You banned commercial dinghy fishing. We had to get a licence. A commercial fishing licence for a dinghy? There was no mechanism by which a dinghy could get a commercial fishing licence, so commercial fishing stopped. Well, that was our income. You just took our income off us. And it was a very sizable income. One island alone—and there are 15 inhabited islands in the Torres Strait—was pulling in $8 million a year, but you had to protect the Barrier Reef and passed laws, so we died. We had to die to protect your Barrier Reef.

You whitefellas. We were here first and we had access to the Barrier Reef for 40,000 years. What right did you have to take it off us? Badu Island is not on the Reef. As if a couple of hundred little dinghy fishing boats are going to destroy the Barrier Reef. Give me a break. Did you care about us dying of malnutrition? No, you couldn't care less. Every time I've tried to have a press conference here, they start asking me about some ridiculous thing like whether there are blackfella members in parliament. Well, there are about seven of us who claim to have some blackfella in the family tree already here, and I don't know that we're achieving very much, so I don't see what difference putting an extra couple in is going to make.

But let me get back to what we're talking about here. Their income to buy food was taken away from them. Their only source of income was taken away from them. Now it's worse than that. They then proceeded to abolish the backyard fruit and vegetable gardens. Every single home in the Torres Strait had fruit and vegetable gardens. They really haven't become, for lack of a better word, a 'Western' society or a 'mainland' society; they still worked with their own local fruit and vegetable gardens. They exchanged fruit and vegetables. As minister, I probably had about 300 to 400 meals up in the Torres Strait during a six-, seven- or eight-year period—whatever it was. I can never remember having a single piece of food that wasn't locally grown: turtle, dugong, crayfish, of course fish, prawns and also yam, taro, sweet potatoes, mangoes and bananas. Everyone had them in the backyards and, when you had a meal up there, they shared all these things and they were paid for providing them. But you, the government of Australia, abolished their backyard fruit and vegetable gardens. How could you do that? Why would you do that? Marles said, 'Why did we do that?' I said, 'To save Australia from diseases coming in from New Guinea.' Richard Marles said: 'That's ridiculous. The boats have been coming down for 10,000 years.'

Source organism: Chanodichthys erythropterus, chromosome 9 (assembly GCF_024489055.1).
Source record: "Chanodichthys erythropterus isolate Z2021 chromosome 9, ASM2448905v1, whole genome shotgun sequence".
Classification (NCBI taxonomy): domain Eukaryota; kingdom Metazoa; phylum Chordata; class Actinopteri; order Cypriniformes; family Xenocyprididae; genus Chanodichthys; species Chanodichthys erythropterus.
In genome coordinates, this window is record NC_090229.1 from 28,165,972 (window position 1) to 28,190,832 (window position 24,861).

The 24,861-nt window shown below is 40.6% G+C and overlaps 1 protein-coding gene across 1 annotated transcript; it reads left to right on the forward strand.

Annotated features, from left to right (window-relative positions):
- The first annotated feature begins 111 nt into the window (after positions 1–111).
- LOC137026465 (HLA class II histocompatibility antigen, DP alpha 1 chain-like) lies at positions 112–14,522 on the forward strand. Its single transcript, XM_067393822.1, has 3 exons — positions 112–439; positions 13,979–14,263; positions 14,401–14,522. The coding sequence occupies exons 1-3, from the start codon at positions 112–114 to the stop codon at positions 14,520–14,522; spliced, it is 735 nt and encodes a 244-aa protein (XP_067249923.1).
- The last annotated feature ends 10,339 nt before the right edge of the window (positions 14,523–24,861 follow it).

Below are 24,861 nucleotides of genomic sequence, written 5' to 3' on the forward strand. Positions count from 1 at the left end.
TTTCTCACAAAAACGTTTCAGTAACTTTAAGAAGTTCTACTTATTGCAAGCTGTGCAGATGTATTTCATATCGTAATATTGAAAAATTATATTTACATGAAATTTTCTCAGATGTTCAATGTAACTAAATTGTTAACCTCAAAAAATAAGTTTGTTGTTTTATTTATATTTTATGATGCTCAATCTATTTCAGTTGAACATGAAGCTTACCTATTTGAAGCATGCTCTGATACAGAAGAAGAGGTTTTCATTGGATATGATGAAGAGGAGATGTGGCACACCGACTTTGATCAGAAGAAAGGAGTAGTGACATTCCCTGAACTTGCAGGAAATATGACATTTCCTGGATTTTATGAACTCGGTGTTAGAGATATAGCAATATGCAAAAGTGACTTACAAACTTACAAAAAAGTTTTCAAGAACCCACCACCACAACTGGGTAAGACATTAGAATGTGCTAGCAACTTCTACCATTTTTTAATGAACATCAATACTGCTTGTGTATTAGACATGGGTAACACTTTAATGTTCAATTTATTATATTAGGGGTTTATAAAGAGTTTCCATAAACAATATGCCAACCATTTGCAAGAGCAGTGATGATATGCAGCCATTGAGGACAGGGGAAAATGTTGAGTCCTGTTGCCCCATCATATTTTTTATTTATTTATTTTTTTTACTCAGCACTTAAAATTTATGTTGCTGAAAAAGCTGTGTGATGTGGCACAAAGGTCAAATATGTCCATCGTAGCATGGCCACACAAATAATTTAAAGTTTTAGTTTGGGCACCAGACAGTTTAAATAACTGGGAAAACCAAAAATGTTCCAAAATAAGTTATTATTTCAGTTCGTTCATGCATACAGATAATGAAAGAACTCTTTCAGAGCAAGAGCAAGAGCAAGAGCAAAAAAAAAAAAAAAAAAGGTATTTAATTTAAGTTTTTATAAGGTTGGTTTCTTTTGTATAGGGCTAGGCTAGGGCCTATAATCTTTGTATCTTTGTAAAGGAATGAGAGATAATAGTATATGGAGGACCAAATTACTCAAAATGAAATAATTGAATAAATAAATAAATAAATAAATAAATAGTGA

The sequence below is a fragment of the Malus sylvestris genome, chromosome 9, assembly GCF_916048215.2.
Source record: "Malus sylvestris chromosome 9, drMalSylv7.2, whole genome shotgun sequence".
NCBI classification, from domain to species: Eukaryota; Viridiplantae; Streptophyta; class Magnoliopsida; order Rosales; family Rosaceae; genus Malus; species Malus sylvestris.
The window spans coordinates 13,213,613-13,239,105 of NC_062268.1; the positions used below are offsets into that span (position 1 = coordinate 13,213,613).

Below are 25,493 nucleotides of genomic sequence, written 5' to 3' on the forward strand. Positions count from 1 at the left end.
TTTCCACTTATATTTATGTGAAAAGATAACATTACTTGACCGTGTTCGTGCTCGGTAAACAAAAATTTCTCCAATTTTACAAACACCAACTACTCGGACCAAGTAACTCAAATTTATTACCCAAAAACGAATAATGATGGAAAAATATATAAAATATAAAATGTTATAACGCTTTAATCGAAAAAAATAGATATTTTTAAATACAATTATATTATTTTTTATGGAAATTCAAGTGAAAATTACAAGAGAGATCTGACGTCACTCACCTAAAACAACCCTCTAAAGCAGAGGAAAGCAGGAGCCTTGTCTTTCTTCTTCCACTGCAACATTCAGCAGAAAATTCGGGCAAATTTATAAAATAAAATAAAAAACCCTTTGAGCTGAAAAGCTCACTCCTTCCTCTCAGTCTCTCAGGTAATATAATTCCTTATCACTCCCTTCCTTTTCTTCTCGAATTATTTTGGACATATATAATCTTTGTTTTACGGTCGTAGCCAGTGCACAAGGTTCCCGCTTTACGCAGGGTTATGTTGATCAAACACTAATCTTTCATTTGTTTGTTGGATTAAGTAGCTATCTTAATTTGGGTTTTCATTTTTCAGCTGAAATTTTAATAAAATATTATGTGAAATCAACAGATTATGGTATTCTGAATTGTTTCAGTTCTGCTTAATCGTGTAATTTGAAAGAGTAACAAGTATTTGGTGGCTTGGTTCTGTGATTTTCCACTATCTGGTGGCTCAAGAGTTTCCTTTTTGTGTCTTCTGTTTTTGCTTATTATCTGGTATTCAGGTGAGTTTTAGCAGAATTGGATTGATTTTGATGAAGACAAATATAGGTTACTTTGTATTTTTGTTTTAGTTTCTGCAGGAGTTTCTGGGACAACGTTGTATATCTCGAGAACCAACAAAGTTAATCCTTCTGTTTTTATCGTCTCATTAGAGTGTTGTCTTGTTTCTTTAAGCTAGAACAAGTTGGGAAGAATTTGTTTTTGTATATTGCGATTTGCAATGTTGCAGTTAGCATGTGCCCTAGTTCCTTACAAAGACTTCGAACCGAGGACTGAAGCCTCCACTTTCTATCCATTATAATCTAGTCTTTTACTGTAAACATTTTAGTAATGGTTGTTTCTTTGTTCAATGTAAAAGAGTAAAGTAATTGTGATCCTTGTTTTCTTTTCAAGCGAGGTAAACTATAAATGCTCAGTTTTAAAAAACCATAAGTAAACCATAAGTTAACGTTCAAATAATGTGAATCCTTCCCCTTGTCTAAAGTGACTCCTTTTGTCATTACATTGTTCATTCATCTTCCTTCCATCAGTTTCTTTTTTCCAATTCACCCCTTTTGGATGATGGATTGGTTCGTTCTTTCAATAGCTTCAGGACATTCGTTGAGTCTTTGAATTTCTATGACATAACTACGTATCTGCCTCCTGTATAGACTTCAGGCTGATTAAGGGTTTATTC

Ever since the land bridge vanished, trading and raiding vessels have been coming backwards and forwards. You only have to look at the shape of the faces of the people in Cape York to figure out how much of New Guinea is in Cape York and vice versa. Whatever diseases we're going to get here are already here, and the government's position at the time was hypocritical. I was pleading and screaming for screening of all food items at the Horn Island Airport and at the Jardine ferry. There were only two ways to get into Australia: through the Horn Island Airport and the Jardine ferry. The government did not have quarantine officers at either place, yet they we're starving us to death. They took our gardens away.

Torres Strait Islander are great fighters and, over a period of 13 to 15 years, they got back the right to dinghy fishing. But all the freezers were closed, all the agencies had gone and there was no infrastructure to facilitate that action.

Do I proceed here with no chairman in the saddle? What's going on? Here we go. Mr Deputy Speaker Gillespie, I'd like an extra couple of minutes because you weren't in the chair and I didn't think I could speak.

Ms Claydon interjecting

What's your problem?


No comments